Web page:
Image from Kuwaitna news shows an injured man on a stretcher in the immediate aftermath of a deadly blast at a mosque in Kuwait City Image Credit: AP

Dubai: At least 27 were killed and many people wounded when a suicide bomber blew himself up at a Shiite Muslim mosque packed with some 2,000 worshippers during Friday prayers in an unprecedented attack in Kuwait city, witnesses said.

Two of the victims in the attack were Iranian nationals, Iran said on Saturday after condemning the atrocity and others in Tunisia and France. At least 202 people were wounded in the attack, Health Minister Ali Al Obaidi said.

Car owner detained

Kuwait has detained the owner of the vehicle that took the suicide bomber to the mosque where he detonated explosives, killing 27 people, state media reported.

The interior ministry said it was now looking for the driver of the Japanese-made car, who left the mosque immediately after Friday's bombing, Kuwait television and the official Kuna news agency reported.

“The blast was meant to tear asunder the fabric of the well-knitted Kuwaiti society by fomenting sectarian divisions and conflict, but that will not happen as Kuwaitis value their unity and societal solidarity,” said Emir Shaikh Sabah Al Ahmad in a statement carried by the state news agency.

Kuwait has declared Saturday a day of mourning.

Daesh claims attack

Daesh claimed what was the first-ever bombing of a Shiite mosque in Kuwait and the first terror attack there since January 2006.

The Daesh-affiliated group in Saudi Arabia, calling itself Najd Province, said a militant who went by the nom de guerre Abu Sulaiman Al Muwahhid carried out the attack on the mosque, which it claimed was spreading Shiite teachings among Sunni Muslims.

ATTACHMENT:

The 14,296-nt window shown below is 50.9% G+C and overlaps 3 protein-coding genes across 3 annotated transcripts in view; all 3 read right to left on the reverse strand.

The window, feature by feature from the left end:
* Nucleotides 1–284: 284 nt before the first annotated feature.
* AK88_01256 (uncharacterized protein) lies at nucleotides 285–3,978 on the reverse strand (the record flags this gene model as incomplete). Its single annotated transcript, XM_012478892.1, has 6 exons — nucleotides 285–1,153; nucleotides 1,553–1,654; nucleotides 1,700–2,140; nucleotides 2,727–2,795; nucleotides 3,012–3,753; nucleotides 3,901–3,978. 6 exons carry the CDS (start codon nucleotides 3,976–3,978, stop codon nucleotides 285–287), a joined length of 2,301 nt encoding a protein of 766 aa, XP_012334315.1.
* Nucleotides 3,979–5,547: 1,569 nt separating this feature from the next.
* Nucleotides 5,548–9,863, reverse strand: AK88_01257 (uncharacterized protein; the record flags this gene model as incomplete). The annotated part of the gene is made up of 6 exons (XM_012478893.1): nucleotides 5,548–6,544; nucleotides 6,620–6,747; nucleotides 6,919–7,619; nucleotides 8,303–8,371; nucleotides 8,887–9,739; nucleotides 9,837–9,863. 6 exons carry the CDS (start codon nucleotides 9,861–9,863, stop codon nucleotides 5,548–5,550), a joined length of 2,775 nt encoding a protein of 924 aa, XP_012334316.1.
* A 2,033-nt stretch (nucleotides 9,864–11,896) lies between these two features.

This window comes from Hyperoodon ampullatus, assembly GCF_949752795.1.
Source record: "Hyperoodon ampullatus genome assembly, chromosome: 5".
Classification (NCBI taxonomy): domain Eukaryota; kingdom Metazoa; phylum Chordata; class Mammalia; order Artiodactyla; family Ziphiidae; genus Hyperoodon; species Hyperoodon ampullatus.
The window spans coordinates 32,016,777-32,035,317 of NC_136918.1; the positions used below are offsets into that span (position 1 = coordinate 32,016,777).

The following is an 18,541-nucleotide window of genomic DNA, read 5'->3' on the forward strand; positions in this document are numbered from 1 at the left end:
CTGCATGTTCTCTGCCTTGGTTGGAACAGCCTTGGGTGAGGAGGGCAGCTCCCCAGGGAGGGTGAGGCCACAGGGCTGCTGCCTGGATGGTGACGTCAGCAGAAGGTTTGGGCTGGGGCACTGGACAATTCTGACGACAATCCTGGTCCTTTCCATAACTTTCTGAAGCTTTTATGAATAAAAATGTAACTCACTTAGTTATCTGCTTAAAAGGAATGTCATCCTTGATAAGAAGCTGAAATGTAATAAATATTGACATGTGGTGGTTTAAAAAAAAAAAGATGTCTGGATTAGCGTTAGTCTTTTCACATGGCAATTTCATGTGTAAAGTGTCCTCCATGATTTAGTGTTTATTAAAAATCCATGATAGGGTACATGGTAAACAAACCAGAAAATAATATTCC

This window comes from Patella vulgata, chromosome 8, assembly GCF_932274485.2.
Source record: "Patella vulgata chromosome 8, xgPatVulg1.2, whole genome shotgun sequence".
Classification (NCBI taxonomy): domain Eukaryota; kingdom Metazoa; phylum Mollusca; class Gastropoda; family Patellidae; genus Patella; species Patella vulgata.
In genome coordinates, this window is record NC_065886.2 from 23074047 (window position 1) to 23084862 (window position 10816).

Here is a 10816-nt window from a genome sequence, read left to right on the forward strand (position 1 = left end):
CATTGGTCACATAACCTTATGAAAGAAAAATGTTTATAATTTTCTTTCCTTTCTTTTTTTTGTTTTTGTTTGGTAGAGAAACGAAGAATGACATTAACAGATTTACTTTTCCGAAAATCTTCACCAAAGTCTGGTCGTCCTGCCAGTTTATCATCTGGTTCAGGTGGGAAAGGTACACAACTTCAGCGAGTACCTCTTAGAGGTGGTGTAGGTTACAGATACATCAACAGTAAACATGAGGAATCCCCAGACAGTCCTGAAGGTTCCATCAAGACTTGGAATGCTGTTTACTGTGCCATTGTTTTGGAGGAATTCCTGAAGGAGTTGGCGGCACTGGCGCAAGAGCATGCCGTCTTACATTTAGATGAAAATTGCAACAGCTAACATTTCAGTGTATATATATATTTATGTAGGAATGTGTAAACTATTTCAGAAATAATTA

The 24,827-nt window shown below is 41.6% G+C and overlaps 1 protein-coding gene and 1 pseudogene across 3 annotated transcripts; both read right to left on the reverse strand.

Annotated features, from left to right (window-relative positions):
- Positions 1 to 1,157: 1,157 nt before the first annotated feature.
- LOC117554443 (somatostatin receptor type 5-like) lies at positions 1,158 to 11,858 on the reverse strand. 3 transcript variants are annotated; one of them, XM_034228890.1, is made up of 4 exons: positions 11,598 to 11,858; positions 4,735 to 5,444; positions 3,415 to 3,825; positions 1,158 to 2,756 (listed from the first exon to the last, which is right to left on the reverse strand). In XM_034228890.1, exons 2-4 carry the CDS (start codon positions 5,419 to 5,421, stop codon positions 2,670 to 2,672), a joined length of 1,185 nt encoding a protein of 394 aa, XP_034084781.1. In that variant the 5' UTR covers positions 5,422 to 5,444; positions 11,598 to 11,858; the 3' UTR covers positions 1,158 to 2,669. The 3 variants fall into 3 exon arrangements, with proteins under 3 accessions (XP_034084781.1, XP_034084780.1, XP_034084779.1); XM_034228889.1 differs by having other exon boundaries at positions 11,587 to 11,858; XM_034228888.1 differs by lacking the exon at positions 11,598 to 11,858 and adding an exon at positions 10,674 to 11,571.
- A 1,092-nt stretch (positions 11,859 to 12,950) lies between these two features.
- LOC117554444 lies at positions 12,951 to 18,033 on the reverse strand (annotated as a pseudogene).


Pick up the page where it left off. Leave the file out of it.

It named the bomber as Abu Sulaiman Al Muwahhid, adding that he was armed with a suicide belt, and targeted the “temple of the rejectionists”, using a pejorative reference to Shiites.

Daesh considers Shiites to be heretics. Kuwaiti media identified the bomber as Khaled Thamer Jaber Al Shammari, born in 1989, shown in the video above.

Kuwaiti Prime Minister Sheikh Jaber Al Mubarak Al Sabah said on Friday that a suicide bombing at a Shi'ite Muslim mosque in the capital was an attempt to threaten the country's national unity.

"This incident targets our internal front, our national unity," Shaikh Jaber told Reuters after visiting the wounded at the Emiri hospital. "But this is too difficult for them and we are much stronger than that."

Kuwaiti parliament member Khalil Al Salih said worshippers were kneeling in prayer when a loud explosion ripped through, damaging the walls and ceiling.

He said a suicide bomber who looked to be under 30 years of age caused the explosion and that he saw several bodies covered in blood on the floor.

They identified the target as the Imam Sadiq mosque.

Emir visits mosque

Kuwait’s emir, Shaikh Sabah Al Ahmad Al Sabah, immediately visited the site, and footage on state-run Kuwait Television showed him visibly moved by the scenes of carnage.

The television showed footage of massive destruction caused by the blast, and people posted online horrific pictures of the dead and wounded.

The Kuwaiti cabinet went into an emergency meeting to discuss the incident, as the interior ministry raised the level of alert and mobilised all security forces.

Kuwaiti media reported that a state of emergency was announced in several hospitals around the mosque. Member of parliament Saleh Ashoor called on Kuwaitis to remain calm and “rally around the leadership”.